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Matt holliday home road splits

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  • Matt holliday home road splits

    What happened there?

    In colorado he had huge splits but in STL he has really quite neutral splits.

    ops home road
    2004 (col)

    2005 (col)

    2006 (col)

    2007 (col)

    2008 (col)

    2009 (oak/stl)

    2010 (stl)

    2011 (stl)

    2012 (stl)

    overall: 2004-2008 .938
    2009-2012 0.907

    what happened? of course coor gives you a boost but why did he improve his road hitting by more than 100 points? is it the road hangover in coors? or did he get a better hitter? (in 08 his split in col already got smaller)
    I now have my own non commercial blog about training for batspeed and power using my training experience in baseball and track and field.

  • #2
    Here are his road OPS+ scores, relative to all players on the road, plus 2% for his years in Coors, because everyone else got to hit at Coors in a share of their road games, and Coors was about 30% higher over that period. Compare to his overall OPS+ for those seasons:

    2004: 75 to 103
    2005: 100 to 114
    2006: 118 to 137
    2007: 133 to 150
    2008: 148 to 138

    2009: 127 to 140
    2010: 155 to 149
    2011: 162 to 152
    2012: 148 to 141

    Ideally this adjustment would give a road adjusted OPS+ identical to overall OPS+ for a player with average splits.
    For me, basically his road rates, while he played for CO got better as he took more pitches and walked more. His home-road splits since leaving are basically normal: a little better relatively at home but we are takling about less than 2%.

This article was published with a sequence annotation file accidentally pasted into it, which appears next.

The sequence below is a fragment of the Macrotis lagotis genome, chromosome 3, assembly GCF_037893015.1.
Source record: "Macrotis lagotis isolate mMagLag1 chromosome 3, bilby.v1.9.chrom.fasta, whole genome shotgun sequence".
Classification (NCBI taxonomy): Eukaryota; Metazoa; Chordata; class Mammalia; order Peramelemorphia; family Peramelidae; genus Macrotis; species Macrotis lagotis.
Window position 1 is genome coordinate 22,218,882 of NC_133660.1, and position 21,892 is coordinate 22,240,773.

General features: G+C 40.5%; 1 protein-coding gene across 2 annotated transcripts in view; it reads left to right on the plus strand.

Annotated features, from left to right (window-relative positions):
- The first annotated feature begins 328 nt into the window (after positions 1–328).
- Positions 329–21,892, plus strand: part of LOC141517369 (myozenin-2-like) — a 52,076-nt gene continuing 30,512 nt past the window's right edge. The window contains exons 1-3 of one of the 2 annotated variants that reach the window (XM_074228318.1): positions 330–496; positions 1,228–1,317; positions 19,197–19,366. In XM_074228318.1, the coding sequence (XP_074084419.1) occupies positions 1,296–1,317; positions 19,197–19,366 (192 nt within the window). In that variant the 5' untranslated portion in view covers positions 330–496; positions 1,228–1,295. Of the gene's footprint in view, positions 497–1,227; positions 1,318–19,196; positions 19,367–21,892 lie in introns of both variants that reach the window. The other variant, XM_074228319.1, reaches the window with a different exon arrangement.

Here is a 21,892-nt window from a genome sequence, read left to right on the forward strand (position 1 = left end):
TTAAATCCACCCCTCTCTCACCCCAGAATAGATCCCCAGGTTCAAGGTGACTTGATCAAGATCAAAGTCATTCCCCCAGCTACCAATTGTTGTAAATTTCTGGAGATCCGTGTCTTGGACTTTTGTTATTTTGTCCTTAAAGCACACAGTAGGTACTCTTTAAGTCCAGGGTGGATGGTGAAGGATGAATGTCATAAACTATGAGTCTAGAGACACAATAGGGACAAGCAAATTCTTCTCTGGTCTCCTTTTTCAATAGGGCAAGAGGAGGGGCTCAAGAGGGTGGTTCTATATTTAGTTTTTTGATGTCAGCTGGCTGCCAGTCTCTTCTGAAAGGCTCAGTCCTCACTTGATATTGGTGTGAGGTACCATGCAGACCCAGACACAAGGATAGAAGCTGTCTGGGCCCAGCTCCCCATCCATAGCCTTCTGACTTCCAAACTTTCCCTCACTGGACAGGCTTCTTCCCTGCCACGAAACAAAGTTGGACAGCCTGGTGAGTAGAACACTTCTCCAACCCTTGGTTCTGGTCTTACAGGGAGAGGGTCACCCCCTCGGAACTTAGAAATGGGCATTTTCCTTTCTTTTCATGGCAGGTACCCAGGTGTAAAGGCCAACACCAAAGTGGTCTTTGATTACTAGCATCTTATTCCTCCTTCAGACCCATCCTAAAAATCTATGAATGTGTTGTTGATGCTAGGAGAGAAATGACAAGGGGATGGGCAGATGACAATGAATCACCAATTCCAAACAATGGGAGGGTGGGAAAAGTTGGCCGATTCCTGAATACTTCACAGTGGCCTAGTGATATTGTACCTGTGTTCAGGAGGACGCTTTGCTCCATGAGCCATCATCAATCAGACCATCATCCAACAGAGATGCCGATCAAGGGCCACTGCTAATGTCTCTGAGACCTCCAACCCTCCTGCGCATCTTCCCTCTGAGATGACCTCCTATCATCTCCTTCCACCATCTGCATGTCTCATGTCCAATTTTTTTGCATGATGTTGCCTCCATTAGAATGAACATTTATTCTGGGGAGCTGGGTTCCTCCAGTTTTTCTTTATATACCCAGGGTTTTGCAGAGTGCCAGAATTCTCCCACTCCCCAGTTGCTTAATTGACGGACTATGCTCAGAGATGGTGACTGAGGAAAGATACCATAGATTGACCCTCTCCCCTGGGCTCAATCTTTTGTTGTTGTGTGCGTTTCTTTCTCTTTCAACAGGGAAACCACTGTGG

This is my experience of Coors field hitters. The ones who swing a lot, and take maximum advantage of putting the ball in play in Colorado struggle on the road because they will mis-hit pitches that they could get away with a net positive on in CO. The ones who basically take pitches at Coors, like Helton, and Tulo (doesn't walk a lot but is selective) and Walker may not take maximum advantage of Coors boost to BABIP and extra base hits, but their road relative value stays in line with that at home. Some of it is because their walk rates stay the same or even get better, and some is that they don't chase less than optimal pitches.

    Here is a look at Helton's road adjusted versus overall OPS+.

    '98: 122 to 119
    '99: 102 to 122
    '00: 183 to 162
    '01: 163 to 160
    '02: 141 to 148
    '03: 160 to 165
    '04: 167 to 165
    '05: 142 to 144
    '06: 111 to 118
    '07: 137 to 133
    10 year road: 143 to 10 year overall of 144

    I'll stop there but overall he had a road relative OPS+ of 143 and an overall OPS+ of 144 for those 10 years, in other words, basically as valuable on the road as at home. His road value was built a little more on walks though.
    Last edited by brett; 09-22-2012, 05:17 PM.


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